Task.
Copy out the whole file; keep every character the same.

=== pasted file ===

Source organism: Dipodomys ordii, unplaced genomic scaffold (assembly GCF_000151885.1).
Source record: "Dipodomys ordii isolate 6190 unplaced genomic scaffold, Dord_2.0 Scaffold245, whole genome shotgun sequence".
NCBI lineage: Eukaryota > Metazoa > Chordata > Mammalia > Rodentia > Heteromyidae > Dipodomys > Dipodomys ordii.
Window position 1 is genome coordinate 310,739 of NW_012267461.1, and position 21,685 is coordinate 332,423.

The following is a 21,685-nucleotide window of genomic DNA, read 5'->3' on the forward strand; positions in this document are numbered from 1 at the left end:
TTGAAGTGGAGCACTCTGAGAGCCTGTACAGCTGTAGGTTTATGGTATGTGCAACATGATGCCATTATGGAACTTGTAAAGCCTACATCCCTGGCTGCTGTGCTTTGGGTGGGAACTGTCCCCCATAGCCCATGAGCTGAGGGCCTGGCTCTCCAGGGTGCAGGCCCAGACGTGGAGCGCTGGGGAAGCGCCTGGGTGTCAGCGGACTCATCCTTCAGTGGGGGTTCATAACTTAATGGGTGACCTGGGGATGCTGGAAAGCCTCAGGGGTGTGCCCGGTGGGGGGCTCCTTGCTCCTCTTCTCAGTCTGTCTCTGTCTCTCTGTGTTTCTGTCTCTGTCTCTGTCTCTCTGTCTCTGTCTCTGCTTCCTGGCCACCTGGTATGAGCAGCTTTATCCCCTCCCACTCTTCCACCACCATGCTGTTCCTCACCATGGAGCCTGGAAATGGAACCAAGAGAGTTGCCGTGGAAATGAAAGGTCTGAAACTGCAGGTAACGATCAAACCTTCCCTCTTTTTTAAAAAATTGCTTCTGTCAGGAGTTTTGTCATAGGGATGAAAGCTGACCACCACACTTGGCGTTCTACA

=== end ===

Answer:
Source organism: Dipodomys ordii, unplaced genomic scaffold (assembly GCF_000151885.1).
Source record: "Dipodomys ordii isolate 6190 unplaced genomic scaffold, Dord_2.0 Scaffold245, whole genome shotgun sequence".
NCBI lineage: Eukaryota > Metazoa > Chordata > Mammalia > Rodentia > Heteromyidae > Dipodomys > Dipodomys ordii.
Window position 1 is genome coordinate 310,739 of NW_012267461.1, and position 21,685 is coordinate 332,423.

The following is a 21,685-nucleotide window of genomic DNA, read 5'->3' on the forward strand; positions in this document are numbered from 1 at the left end:
TTGAAGTGGAGCACTCTGAGAGCCTGTACAGCTGTAGGTTTATGGTATGTGCAACATGATGCCATTATGGAACTTGTAAAGCCTACATCCCTGGCTGCTGTGCTTTGGGTGGGAACTGTCCCCCATAGCCCATGAGCTGAGGGCCTGGCTCTCCAGGGTGCAGGCCCAGACGTGGAGCGCTGGGGAAGCGCCTGGGTGTCAGCGGACTCATCCTTCAGTGGGGGTTCATAACTTAATGGGTGACCTGGGGATGCTGGAAAGCCTCAGGGGTGTGCCCGGTGGGGGGCTCCTTGCTCCTCTTCTCAGTCTGTCTCTGTCTCTCTGTGTTTCTGTCTCTGTCTCTGTCTCTCTGTCTCTGTCTCTGCTTCCTGGCCACCTGGTATGAGCAGCTTTATCCCCTCCCACTCTTCCACCACCATGCTGTTCCTCACCATGGAGCCTGGAAATGGAACCAAGAGAGTTGCCGTGGAAATGAAAGGTCTGAAACTGCAGGTAACGATCAAACCTTCCCTCTTTTTTAAAAAATTGCTTCTGTCAGGAGTTTTGTCATAGGGATGAAAGCTGACCACCACACTTGGCGTTCTACA